CM: Moises Caicedo
The £115 million ($143m) man, Moises Caicedo, has endured a far from ideal start to life at Chelsea, making two errors leading to goals in just three Premier League appearances as he conceded a penalty at West Ham and stumbled to give the ball away against Nottingham Forest in the lead-up to their winner.
Caicedo has visibly lacked match sharpness, which is little surprise given he had very little involvement in Brighton's pre-season schedule amid an intense transfer tussle between the Seagulls, Chelsea and Liverpool.
Theoretically, playing the full 90 minutes for Ecuador in two World Cup qualifying games on the other side of the globe should help his match fitness, but it remains to be seen what shape he will return in. Despite his poor start, Pochettino will lean on him heavily as the defensive-midfield anchor of the team.
CM: Enzo Fernandez
It speaks volumes that chatter about Enzo Fernandez's exorbitant January price tag has become muted since the new season began. The Argentine has been in supreme form under his compatriot so far, looking every bit the midfield linchpin that the Chelsea ownership wanted to build their team around.
He is thriving in a more advanced box-to-box role, linking the midfield and attack, with credit due to his manager. "He is a No.8," Pochettino told Sky Sports. "One of the first things when we met him is to talk about his position and how he feels comfortable, and then to talk about his quality. He needs some freedoms. He has the quality to assist, to shoot from outside the box."
The first name on the team sheet, Chelsea will need this form to continue if they are to kick on after the international pause.
RW: Noni Madueke
Noni Madueke has been eased back into life at Chelsea after a busy and successful summer with the England Under-21s at the European Championship, but now could be the time to unleash him.
The winger has been on an upward trajectory since emerging as a key attacking player in the latter stages of last season, regularly tormenting defenders with his footwork and dribbling ability, but he is yet to start a Premier League game in 2023-24.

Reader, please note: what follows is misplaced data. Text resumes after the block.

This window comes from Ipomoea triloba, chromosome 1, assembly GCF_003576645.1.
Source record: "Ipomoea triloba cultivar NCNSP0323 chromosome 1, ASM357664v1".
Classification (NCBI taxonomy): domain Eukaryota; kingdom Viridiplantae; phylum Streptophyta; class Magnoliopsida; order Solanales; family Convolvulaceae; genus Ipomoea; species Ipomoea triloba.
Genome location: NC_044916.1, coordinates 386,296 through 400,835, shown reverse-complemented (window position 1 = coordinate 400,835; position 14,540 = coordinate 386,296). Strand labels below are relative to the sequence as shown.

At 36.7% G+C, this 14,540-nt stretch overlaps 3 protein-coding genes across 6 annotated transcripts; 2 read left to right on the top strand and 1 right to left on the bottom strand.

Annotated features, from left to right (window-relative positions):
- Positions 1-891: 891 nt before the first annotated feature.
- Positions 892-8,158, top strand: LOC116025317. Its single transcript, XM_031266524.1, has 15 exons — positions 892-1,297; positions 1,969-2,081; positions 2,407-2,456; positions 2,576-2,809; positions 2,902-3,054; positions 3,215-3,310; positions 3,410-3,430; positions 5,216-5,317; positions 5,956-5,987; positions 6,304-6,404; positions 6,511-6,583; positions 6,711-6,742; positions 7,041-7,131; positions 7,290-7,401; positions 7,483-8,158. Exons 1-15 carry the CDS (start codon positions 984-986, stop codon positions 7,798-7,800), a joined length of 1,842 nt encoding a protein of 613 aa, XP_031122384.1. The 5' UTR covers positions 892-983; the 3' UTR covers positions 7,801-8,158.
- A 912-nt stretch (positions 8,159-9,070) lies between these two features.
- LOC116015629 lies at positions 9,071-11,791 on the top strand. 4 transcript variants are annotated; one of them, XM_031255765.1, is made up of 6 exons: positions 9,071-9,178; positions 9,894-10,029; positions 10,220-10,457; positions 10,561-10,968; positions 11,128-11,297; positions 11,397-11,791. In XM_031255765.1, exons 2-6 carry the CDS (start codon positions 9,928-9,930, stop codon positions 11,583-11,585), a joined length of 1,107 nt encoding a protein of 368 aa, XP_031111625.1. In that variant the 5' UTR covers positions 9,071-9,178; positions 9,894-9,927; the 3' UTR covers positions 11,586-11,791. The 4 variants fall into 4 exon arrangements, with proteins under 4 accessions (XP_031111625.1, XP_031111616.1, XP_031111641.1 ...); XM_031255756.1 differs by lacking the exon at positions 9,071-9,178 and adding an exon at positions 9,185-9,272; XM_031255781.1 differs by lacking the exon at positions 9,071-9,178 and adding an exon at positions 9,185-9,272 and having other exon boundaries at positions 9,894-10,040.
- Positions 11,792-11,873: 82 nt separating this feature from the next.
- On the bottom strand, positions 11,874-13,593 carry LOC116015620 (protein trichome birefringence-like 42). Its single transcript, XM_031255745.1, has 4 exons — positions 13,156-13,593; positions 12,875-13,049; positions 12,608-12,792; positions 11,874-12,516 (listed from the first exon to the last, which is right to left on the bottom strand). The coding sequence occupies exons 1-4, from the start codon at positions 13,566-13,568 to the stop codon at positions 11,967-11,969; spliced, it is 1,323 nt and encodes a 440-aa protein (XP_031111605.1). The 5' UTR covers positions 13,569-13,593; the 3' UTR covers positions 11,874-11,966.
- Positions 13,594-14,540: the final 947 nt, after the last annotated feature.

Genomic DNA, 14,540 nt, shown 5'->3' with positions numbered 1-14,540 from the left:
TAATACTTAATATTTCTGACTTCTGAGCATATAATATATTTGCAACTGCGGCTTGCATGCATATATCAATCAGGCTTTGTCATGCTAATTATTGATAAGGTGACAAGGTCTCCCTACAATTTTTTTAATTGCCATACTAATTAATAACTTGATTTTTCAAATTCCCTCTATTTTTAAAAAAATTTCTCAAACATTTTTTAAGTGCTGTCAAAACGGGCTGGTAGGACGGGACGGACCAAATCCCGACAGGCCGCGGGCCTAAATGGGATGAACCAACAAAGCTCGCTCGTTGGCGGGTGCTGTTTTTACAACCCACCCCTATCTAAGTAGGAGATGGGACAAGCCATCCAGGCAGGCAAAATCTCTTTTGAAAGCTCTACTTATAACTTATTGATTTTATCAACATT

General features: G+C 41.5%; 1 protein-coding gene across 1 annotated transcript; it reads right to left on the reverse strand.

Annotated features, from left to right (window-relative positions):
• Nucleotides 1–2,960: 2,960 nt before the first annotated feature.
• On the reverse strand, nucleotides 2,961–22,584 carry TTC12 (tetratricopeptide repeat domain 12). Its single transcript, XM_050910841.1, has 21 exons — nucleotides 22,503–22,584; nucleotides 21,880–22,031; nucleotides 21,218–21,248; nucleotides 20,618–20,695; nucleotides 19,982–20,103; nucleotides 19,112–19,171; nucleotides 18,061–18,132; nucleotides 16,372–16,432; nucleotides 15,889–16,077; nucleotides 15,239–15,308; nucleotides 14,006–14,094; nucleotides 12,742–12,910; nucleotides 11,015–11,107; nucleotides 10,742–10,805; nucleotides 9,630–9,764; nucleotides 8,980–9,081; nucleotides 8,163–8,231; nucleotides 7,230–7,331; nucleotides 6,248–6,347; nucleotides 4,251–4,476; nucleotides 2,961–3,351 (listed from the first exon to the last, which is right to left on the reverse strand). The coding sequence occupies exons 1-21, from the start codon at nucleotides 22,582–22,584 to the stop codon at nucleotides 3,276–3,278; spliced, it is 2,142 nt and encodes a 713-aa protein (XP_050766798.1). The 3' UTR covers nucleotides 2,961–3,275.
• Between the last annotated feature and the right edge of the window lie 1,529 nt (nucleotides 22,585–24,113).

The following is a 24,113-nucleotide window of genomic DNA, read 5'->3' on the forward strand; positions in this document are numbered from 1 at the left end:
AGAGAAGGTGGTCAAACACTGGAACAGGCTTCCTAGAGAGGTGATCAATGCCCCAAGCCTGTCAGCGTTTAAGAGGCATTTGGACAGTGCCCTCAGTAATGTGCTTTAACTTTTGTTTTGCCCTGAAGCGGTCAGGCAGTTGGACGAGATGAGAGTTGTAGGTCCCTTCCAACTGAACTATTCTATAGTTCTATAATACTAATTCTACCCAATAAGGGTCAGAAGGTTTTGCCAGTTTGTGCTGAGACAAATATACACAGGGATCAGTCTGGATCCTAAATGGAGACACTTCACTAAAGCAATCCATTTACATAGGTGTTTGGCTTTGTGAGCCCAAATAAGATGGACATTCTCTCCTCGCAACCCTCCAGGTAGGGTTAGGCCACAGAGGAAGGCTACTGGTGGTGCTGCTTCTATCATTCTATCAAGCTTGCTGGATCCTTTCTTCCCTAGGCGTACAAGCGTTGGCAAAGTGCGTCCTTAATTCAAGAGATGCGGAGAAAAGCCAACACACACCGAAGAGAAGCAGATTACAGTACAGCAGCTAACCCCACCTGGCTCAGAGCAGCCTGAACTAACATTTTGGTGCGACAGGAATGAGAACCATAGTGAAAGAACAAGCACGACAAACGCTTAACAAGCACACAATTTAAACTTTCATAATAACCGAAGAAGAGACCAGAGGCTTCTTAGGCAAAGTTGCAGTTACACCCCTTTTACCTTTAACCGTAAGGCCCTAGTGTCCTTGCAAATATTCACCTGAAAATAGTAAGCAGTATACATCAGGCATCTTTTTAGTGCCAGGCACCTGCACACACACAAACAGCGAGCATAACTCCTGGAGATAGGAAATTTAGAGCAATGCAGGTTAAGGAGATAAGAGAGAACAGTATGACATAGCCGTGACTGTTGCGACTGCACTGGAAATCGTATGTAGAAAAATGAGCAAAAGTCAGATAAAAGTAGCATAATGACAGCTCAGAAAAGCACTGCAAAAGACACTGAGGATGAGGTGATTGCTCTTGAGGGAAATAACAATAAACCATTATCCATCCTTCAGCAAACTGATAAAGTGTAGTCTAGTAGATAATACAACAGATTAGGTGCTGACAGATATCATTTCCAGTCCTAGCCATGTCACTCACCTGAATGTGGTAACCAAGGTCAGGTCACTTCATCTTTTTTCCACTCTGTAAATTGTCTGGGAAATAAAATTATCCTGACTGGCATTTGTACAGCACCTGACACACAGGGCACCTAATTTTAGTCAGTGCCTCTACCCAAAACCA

However, a dazzling display in the Carabao Cup, albeit against Wimbledon, reflects that he is still brimming with confidence. Carney Chukwuemeka's injury has opened a space in the wide areas and Madueke seems primed to take it.
CAM: Cole Palmer
Even in just under half-an-hour on the pitch on his debut against Forest, Cole Palmer demonstrated that he is ready to be thrown in at the deep end. Indeed, he could be the perfect solution for the attacking midfield role.
Signed seemingly as mitigation for the serious knee injury to Christopher Nkunku as Chelsea went in search of a player capable of operating as a No.10 or a winger, the £42.5m ($53m) signing from Man City floated about menacingly between the lines, always looking to create and probe.
Given the players at his disposal, the England U21 international may be Pochettino's only option for the attacking midfield role if he wants to shift to his favoured 4-2-3-1.
LW: Raheem Sterling
Raheem Sterling divides opinion among the Chelsea fanbase, but there is no doubt that he has been the club's best attacking player in 2023-24 to date with two goals in four games and a number of scintillating displays.
Pochettino has gotten the best out of him as an inverted winger on the right-hand side, but a tweak in shape and personnel could see him shifted back over to his customary left-wing role.
However, he may still operate more centrally having outlined his preferred position to Pochettino. "Our first conversation with all of the players, and Raheem, I love to ask the position they love to play, how they feel, how they see themselves," the coach said recently. "It's not the position, it's the animation and the way the team is going to link in between them. It's to find the best position...to provide the best platform, position and place and link with the player where they can (show) their best quality."
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ST: Nicolas Jackson
The jury is out on whether Nicolas Jackson can become a reliable goalscorer in the Premier League, but Chelsea have little option but to persevere with him for the time being.
So far, he has demonstrated that he has almost all of the attributes required to be effective except a finishing touch, as noted by his manager, with his glaring miss in the dire defeat to Nottingham Forest emblematic of that.
Asked whether he believed Jackson could become prolific, Pochettino said recently: “Yes, of course. but he needs time. He needs to adapt to the Premier League. Sometimes he is a little bit rushed in his decisions, but this is only to say he needs to settle himself, be more calm and more relaxed and for sure he is going to score goals."
A semi-favourable fixture list before the next international break provides the 22-year-old with a chance to prove his worth. If he fails, then the returning Armando Broja will be waiting in the wings.